7 Fun Activities for Dogs
Mixed breeds and other non-registered dogs can compete and earn titles in a variety of sports.
Jean M. Fogle
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So what if your mixed-breed dogs ears aren't correct? Why should it matter if its nose is too long or its legs are too short? Tired of being told you can't compete in doggie sports because your dogs heritage is mixed?
Mutt owners of the world unite! Even if your dog isn't registered, it can compete and earn titles in dog activities, just like pampered pooches with pedigrees. After getting Cinder, my pit-bull mix, I realized that she couldn't do American Kennel Club [AKC] activities because of her mixed heritage, says Theresa Cravener of Edinburg, Virginia. A friend told me about the American Mixed Breed Obedience Registry [AMBOR]. Through AMBOR, Cinder can earn any number of titles. Many other activities organizations are open to mixed-breed dogs, including the Mixed Breed Dog Club of America (MBDCA).
This is great news because dogs just want to have fun! One of the joys of owning a mixed-breed dog is discovering what kinds of activities they enjoy, says Honey Loring owner of Camp Gone to the Dogs in Putney, Virginia, a week-long camp where dogs can try their paws at just about any canine activity.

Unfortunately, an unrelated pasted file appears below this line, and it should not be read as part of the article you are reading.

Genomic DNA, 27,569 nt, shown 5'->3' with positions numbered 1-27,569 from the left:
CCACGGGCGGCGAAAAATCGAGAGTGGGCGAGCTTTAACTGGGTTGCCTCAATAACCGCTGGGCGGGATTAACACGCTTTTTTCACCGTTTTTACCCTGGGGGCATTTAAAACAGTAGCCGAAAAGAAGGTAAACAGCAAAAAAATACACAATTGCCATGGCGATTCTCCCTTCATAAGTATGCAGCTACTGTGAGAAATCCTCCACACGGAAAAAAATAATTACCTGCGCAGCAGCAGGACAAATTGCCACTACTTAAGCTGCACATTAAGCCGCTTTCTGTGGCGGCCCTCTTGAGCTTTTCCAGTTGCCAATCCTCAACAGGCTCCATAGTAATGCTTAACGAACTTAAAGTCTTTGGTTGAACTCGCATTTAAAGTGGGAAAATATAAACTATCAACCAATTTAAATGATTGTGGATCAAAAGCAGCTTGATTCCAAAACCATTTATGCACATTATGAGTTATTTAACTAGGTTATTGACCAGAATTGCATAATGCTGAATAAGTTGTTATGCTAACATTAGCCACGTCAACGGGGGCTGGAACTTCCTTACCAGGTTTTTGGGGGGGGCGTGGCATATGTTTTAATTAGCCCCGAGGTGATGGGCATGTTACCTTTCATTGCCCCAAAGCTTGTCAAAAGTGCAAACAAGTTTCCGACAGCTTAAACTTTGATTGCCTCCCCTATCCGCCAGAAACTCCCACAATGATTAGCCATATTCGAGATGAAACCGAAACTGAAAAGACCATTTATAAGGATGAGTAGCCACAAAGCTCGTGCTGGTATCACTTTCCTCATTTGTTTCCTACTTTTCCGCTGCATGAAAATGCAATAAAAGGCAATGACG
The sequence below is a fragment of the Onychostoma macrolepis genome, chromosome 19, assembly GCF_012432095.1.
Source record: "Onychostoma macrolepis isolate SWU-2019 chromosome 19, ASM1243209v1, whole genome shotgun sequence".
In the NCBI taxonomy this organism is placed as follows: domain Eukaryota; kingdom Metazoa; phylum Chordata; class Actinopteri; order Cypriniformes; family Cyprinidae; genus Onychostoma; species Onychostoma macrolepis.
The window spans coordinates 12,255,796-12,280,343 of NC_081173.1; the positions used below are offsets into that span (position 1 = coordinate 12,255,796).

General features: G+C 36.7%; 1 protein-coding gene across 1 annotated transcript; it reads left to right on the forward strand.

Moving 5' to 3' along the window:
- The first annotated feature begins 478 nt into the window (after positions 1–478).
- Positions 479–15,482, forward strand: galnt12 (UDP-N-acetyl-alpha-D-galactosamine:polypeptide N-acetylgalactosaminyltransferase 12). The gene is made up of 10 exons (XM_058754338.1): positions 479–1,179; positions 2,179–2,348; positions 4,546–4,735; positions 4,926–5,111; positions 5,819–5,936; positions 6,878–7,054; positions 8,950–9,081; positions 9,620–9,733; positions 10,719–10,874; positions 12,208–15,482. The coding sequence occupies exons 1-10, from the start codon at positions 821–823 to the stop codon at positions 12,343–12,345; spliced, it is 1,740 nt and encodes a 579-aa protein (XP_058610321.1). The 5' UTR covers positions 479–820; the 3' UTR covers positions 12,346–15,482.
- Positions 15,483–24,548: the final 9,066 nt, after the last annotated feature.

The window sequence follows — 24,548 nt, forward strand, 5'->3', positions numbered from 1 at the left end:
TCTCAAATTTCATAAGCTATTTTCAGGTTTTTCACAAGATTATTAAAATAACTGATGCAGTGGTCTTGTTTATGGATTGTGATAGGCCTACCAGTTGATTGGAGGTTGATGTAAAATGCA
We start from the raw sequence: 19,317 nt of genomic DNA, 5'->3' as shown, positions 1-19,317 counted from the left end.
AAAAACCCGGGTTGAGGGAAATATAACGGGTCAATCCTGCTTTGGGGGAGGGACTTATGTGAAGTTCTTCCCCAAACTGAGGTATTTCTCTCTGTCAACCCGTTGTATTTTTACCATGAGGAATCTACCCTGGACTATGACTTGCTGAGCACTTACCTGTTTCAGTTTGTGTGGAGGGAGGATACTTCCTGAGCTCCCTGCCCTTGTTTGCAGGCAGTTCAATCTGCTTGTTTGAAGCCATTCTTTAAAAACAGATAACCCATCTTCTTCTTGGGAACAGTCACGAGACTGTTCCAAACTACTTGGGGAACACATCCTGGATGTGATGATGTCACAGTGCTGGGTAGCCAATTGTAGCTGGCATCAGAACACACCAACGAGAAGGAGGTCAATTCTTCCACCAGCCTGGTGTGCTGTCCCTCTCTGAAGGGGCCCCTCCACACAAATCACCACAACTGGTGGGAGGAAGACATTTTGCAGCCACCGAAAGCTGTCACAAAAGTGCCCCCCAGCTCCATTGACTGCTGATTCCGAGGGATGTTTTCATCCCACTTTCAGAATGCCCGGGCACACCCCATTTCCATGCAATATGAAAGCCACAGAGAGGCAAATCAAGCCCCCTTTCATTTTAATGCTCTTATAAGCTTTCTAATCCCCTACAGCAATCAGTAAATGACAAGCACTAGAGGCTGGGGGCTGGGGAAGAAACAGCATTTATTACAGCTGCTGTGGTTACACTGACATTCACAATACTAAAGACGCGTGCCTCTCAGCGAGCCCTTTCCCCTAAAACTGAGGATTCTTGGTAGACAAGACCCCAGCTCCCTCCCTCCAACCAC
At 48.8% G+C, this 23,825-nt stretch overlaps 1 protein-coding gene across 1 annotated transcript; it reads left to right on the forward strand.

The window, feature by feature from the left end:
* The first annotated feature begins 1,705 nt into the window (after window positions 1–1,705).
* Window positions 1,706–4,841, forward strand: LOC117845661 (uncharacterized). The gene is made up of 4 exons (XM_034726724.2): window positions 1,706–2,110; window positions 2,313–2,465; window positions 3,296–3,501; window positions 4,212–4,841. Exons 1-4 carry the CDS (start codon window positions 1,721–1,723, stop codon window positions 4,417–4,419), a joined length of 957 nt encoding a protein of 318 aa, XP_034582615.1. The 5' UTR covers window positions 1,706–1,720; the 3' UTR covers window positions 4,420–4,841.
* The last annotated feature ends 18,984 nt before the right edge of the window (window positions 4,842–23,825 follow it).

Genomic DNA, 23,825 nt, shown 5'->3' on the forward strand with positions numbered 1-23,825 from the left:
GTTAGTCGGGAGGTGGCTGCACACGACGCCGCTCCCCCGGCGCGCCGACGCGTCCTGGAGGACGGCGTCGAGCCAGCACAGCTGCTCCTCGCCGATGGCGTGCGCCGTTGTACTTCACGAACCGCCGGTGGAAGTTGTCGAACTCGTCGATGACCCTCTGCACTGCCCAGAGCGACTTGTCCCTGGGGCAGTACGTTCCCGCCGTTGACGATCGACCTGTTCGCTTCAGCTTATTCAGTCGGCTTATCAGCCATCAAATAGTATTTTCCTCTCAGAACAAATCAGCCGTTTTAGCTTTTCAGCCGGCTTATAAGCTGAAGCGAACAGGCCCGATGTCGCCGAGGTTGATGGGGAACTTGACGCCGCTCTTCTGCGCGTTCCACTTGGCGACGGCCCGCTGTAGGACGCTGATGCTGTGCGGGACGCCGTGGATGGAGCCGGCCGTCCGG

You expect purebred dogs to follow their breed instincts, but with Mixed Breeds you're working with a clean slate, Loring continues. When I got Gucci, a 5-month-old Poodle mix, I had no preconceived notions, and I've found he loves to do a wide variety of activities, such as agility, herding, trick training, lure coursing and tracking.
With all the activities available to mixed breeds, get out there and discover what your dog enjoys. Got a purebred? No problem! Your pedigreed pooch can play, too.
Before getting started in canine sports, your dog will need to know some basic obedience commands, such as sit, down, stay and come. Enrolling in a basic obedience class will give it a good foundation for competition.
If your dog wants to be near you and lives to please you, obedience activities are a natural. In formal obedience competition, your dog has to heel, stand for an examination by a judge, stay in place and come when called. Once you have conquered the Novice (beginning) level of obedience, you can move into Open (intermediate), then Utility (advanced). Each level adds new, more-challenging tasks for your dog to perform. In the upper levels, dogs are asked to retrieve dumbbells, drop to a down position during a recall (come) and perform scent-discrimination exercises. AMBOR and MBDCA offer obedience titles for mixed-breed dogs.
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